Outrage as Halifax-made Quality Street drops toffee deluxe sweet

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A petition has been set up to save the toffee deluxe in the Halifax-made Quality Street after owners Nestle confirmed it will replace the sweet with a Honeycomb Crunch in their tins.

The decision to replace the chewy sweet was taken in response to customer feedback, which found there were too many toffees in their boxes.

The chocolate and toffee combo – a chunk of toffee covered in a thin layer of milk chocolate – has proved a hit with fans of Quality Street since the range was first introduced in 1936 – two decades after the sweet was invented in 1919 by John and Violet MacIntosh.

Nestle is to discontinue the sweet and replace it with the Honeycomb Crunch.

The company says that along with the toffee penny and the toffee finger consumers were complaining there were too many similar toffee treats.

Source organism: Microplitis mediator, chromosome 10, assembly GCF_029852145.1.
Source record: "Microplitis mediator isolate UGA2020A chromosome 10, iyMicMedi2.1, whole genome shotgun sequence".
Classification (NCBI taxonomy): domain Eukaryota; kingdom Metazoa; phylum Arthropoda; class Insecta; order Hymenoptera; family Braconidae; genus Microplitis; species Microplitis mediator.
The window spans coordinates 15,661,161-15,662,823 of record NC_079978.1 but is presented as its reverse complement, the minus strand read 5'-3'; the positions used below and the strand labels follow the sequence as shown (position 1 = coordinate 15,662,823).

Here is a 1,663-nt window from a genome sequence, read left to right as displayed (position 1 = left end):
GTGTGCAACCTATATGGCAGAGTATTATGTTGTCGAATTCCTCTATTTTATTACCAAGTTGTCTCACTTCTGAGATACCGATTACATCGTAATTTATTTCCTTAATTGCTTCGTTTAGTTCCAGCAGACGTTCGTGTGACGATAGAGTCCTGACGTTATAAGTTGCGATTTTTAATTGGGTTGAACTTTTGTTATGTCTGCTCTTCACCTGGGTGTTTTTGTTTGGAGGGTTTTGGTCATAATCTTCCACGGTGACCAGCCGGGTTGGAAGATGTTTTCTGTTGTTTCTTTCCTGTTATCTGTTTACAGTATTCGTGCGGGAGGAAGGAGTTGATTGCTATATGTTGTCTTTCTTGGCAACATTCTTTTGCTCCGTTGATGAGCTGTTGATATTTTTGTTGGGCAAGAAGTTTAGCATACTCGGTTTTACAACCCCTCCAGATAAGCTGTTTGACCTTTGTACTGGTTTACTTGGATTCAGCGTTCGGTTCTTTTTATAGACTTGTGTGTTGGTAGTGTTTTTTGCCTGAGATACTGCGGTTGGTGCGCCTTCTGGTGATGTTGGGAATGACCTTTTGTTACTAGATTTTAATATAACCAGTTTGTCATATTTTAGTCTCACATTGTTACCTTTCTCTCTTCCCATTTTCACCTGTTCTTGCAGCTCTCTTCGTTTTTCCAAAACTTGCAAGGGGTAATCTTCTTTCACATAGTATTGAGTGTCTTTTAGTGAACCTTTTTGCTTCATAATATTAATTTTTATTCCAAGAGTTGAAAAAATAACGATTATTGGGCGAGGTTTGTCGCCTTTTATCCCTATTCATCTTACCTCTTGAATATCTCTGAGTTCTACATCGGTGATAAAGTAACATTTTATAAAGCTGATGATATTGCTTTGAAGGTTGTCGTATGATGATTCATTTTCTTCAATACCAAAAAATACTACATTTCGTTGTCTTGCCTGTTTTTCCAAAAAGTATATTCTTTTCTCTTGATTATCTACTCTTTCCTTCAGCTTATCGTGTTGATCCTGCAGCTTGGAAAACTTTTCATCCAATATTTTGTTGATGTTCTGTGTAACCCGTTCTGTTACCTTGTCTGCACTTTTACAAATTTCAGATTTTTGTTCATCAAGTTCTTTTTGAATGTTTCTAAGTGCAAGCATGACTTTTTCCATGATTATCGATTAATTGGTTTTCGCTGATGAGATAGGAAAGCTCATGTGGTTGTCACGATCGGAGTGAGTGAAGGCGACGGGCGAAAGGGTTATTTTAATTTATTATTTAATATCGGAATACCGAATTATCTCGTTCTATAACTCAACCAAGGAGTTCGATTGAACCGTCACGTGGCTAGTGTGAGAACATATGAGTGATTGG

Toffee deluxe advocate, Joanne Warner, has now launched a petition for the chocolate-covered hard toffee to return.

The tin will also be 30g lighter due to the introduction of the new sweet and the paper menu will be replaced with the range printed on the sides of the octagonal tub.

A spokesman from Nestle said it would continue to sell the toffee deluxe as part of the special toffee packs.

“We have introduced the honeycomb crunch to celebrate Quality Street’s 80th birthday and also as a reaction to public opinion.”

The Quality Street change is the first since the Milk Chocolate Block was introduced in 2007.

Quality Street was invented in 1936, but the sweets began life in Halifax, when John and Violet first started messing about with chocolate and toffee.

They built the first toffee factory in the world in 1898 and when John died and his son took over and renamed it MacIntosh’s. Nestle bought the company in 1988.